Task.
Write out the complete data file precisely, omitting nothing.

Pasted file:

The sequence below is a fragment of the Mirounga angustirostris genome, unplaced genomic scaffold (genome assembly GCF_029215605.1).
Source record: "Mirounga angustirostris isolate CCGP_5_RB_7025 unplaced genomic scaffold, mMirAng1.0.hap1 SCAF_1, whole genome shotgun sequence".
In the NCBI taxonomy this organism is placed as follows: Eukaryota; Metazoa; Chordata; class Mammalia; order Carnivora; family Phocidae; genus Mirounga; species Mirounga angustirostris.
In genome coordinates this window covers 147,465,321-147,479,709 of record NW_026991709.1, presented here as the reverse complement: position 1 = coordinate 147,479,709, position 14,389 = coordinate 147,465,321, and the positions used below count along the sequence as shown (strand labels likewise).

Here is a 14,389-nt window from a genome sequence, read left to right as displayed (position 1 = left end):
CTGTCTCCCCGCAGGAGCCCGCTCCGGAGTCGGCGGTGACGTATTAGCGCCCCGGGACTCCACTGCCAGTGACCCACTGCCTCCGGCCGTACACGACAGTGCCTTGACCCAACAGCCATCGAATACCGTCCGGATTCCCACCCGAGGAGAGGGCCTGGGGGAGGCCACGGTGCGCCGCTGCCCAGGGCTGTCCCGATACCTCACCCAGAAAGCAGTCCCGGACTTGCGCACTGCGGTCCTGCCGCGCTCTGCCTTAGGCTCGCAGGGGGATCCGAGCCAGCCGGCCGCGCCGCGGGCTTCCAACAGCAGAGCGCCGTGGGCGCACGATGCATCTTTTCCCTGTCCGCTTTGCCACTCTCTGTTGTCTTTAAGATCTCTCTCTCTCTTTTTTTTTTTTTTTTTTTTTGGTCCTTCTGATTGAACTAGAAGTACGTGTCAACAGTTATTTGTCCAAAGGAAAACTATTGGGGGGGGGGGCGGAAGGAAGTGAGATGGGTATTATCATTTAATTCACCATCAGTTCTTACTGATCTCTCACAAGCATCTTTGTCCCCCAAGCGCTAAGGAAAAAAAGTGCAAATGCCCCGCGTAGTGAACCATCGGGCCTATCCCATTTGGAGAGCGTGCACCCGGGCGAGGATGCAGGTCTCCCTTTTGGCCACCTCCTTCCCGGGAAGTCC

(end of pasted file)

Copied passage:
The sequence below is a fragment of the Mirounga angustirostris genome, unplaced genomic scaffold (genome assembly GCF_029215605.1).
Source record: "Mirounga angustirostris isolate CCGP_5_RB_7025 unplaced genomic scaffold, mMirAng1.0.hap1 SCAF_1, whole genome shotgun sequence".
In the NCBI taxonomy this organism is placed as follows: Eukaryota; Metazoa; Chordata; class Mammalia; order Carnivora; family Phocidae; genus Mirounga; species Mirounga angustirostris.
In genome coordinates this window covers 147,465,321-147,479,709 of record NW_026991709.1, presented here as the reverse complement: position 1 = coordinate 147,479,709, position 14,389 = coordinate 147,465,321, and the positions used below count along the sequence as shown (strand labels likewise).

Here is a 14,389-nt window from a genome sequence, read left to right as displayed (position 1 = left end):
CTGTCTCCCCGCAGGAGCCCGCTCCGGAGTCGGCGGTGACGTATTAGCGCCCCGGGACTCCACTGCCAGTGACCCACTGCCTCCGGCCGTACACGACAGTGCCTTGACCCAACAGCCATCGAATACCGTCCGGATTCCCACCCGAGGAGAGGGCCTGGGGGAGGCCACGGTGCGCCGCTGCCCAGGGCTGTCCCGATACCTCACCCAGAAAGCAGTCCCGGACTTGCGCACTGCGGTCCTGCCGCGCTCTGCCTTAGGCTCGCAGGGGGATCCGAGCCAGCCGGCCGCGCCGCGGGCTTCCAACAGCAGAGCGCCGTGGGCGCACGATGCATCTTTTCCCTGTCCGCTTTGCCACTCTCTGTTGTCTTTAAGATCTCTCTCTCTCTTTTTTTTTTTTTTTTTTTTTGGTCCTTCTGATTGAACTAGAAGTACGTGTCAACAGTTATTTGTCCAAAGGAAAACTATTGGGGGGGGGGGCGGAAGGAAGTGAGATGGGTATTATCATTTAATTCACCATCAGTTCTTACTGATCTCTCACAAGCATCTTTGTCCCCCAAGCGCTAAGGAAAAAAAGTGCAAATGCCCCGCGTAGTGAACCATCGGGCCTATCCCATTTGGAGAGCGTGCACCCGGGCGAGGATGCAGGTCTCCCTTTTGGCCACCTCCTTCCCGGGAAGTCC